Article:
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South Sudanese journalists plead for press freedom

Martha Agama
Journalists and media players in South Sudan marked World Press Freedom Day 2016 by underlining their calls for a free media in a country which has seen a sharp decline in press freedoms.
11.05.2016  |  Juba, South Sudan
Alfred Taban, the Editor-in-Chief of the Juba Monitor was recognised for “courageously and consistently advocating for press freedom and media development in South Sudan” during the World Press Freedom Day 2016 commemoration in Juba on May 3, 2016. (photo: The Niles | Martha Agama)
Alfred Taban, the Editor-in-Chief of the Juba Monitor was recognised for “courageously and consistently advocating for press freedom and media development in South Sudan” during the World Press Freedom Day 2016 commemoration in Juba on May 3, 2016. (photo: The Niles | Martha Agama)

Media practitioners converged on May 3, 2016 in South Sudan’s capital Juba to draw attention to their plight and pay tribute to journalists who have faced threats or even death during their professional work. The gathering came just two weeks after global media watchdog Reporters without Borders ranked South Sudan as falling to 15 places in stifling media freedoms, putting it at 140 out of 180 countries.

The killing of columnist Isiah Abraham, Peter Julius Moi and the long detention without charge of UN-sponsored Radio Miraya reporter George Livio, who has been imprisoned since 2014, overshadow the fledgling industry’s reputation.

We are not really coming here to celebrate, really we are coming here to remind the government that it is its responsibility to safeguard the rights of journalists and also to allow freedom of expression.

South Sudan’s low international ranking is blamed on killing of journalists, harassments, arrests and detention without charge as well as suppression of the media.

Media bodies including the Union of Journalists of South Sudan (UJOSS), Association of Media Development in South Sudan (AMDISS) and Association of Media Women in South Sudan (AMWISS) have long pleaded with the government to create a conducive environment for outlets and practitioners.

“We are not really coming here to celebrate, really we are coming here to remind the government that it is its responsibility to safeguard the rights of journalists and also to allow freedom of expression,” said veteran journalist and proprietor of Juba Monitor, Alfred Taban Logune, who is also Chairman of the Association of Media Development in South Sudan.

He stressed that the country’s Transitional Constitution guarantees press freedoms and said the government must uphold the constitution.

There were also murmurs in the audience when it was noted that no officials from the Ministry of Information and Broadcasting attended the event.

Article 32:1 of the constitution states: “Every citizen has the right of access to official information and records, including electronic records in the possession of any level of government or any organ or agency thereof, except where the release of such information is likely to prejudice public security or the right to privacy of any other person.”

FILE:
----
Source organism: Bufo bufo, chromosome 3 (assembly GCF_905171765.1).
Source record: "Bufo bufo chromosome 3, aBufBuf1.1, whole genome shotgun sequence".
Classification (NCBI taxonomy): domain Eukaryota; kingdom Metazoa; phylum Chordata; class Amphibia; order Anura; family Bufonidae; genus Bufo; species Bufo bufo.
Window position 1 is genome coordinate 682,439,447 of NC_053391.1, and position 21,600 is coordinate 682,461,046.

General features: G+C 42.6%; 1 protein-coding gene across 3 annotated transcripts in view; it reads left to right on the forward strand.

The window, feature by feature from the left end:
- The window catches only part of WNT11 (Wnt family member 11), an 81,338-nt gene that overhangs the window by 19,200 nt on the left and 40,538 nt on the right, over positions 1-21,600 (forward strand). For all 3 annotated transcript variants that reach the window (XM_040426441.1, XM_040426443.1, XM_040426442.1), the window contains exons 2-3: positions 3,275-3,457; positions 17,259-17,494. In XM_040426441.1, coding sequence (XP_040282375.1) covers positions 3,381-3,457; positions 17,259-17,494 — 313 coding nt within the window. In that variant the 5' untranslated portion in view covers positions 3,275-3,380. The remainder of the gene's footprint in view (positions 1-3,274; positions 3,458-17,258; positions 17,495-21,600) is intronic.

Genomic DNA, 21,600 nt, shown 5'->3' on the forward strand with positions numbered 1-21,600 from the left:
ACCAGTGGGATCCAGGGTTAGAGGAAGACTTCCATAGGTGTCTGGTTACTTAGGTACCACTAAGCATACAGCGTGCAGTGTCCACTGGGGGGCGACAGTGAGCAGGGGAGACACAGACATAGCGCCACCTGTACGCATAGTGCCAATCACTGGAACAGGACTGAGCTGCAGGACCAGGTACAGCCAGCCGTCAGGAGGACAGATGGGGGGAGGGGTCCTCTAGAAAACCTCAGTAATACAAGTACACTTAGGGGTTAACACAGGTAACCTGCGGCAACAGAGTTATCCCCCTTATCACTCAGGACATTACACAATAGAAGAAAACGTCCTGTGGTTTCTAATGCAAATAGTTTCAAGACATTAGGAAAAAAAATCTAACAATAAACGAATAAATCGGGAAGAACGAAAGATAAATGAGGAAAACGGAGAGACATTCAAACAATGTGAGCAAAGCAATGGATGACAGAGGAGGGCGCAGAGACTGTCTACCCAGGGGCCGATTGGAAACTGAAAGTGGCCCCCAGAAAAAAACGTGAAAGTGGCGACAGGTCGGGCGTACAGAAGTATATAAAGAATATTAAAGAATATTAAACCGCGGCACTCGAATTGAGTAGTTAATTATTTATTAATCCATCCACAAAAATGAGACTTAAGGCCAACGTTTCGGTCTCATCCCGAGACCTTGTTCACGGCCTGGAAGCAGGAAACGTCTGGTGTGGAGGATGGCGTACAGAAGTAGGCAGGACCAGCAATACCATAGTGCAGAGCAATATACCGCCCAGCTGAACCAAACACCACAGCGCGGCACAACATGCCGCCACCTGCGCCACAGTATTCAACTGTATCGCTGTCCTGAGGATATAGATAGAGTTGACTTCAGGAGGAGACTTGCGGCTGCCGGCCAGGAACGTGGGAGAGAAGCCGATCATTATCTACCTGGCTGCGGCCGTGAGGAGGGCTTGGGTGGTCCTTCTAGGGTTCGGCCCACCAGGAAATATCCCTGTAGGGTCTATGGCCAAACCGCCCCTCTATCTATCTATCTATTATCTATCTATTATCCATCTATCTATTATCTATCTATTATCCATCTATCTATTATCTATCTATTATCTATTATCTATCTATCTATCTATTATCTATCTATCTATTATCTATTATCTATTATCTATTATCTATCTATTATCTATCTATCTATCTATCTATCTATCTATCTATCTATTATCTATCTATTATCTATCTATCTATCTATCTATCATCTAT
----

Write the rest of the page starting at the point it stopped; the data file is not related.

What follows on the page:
But Internews Chief Deborah Ensor, expressed concern over the outlook for press freedoms. “Few people in this beautiful country even have access to media,” she said.

A recent Internews survey indicates, just one out of five respondents ever read a newspaper, fewer than one in ten have ever used the internet, only 12 percent have access to media that the rest of the world takes for granted like daily access to mobile phones, radio and internet.

Ensor urged the media and stakeholders to use their outlets to advance peace, at a time when more than two years of violent conflict have left the country in tatters.

The survey, commissioned by Internews and conducted by Forcier Consulting entitled ‘We’re Still Listening: A Survey of the Media Landscape in the Accessible Areas of South Sudan in 2015’, reported that 67 percent of the population acknowledges the power of radio broadcasts in helping to reduce conflict, as compared to five percent who think it can increase it.

Salah Khaled, whose agency UNESCO was the lead organiser for the commemoration of the World Press Freedom Day in Juba, said it was also a day to remind the government of the need to respect press freedoms and their constitutional role to protect all the citizens including journalists.

We use this occasion to take stock of the challenges facing the media and remind decision makers of the fundamental principles of press freedom and to evaluate press freedom in our member states.

“We use this occasion to take stock of the challenges facing the media and remind decision makers of the fundamental principles of press freedom and to evaluate press freedom in our member states,” he said.

On the global impunity index, South Sudan is rated second worst in Africa and is in fifth position globally as a result of a range of cases committed against journalists without perpetrators being brought to book.

The head of the newly established Media Authority, Atong Majok, said her organisation regulated the media and advised the government.

Atong told the media to focus on enforcing ethics and high journalistic standards. “The media should show the government that their reporting is not to damage the country’s development or reputation but to keep the nation informed about certain issues that have not come to their attention,” she told the gathering.

The event that closed with a panel discussion and Radio Bakhita Directress Josephine Fartelo, CEPO civil society leader Edmund Yakani and Alfred Taban were honoured for their continued struggle in advocating for media rights and freedoms in the country.

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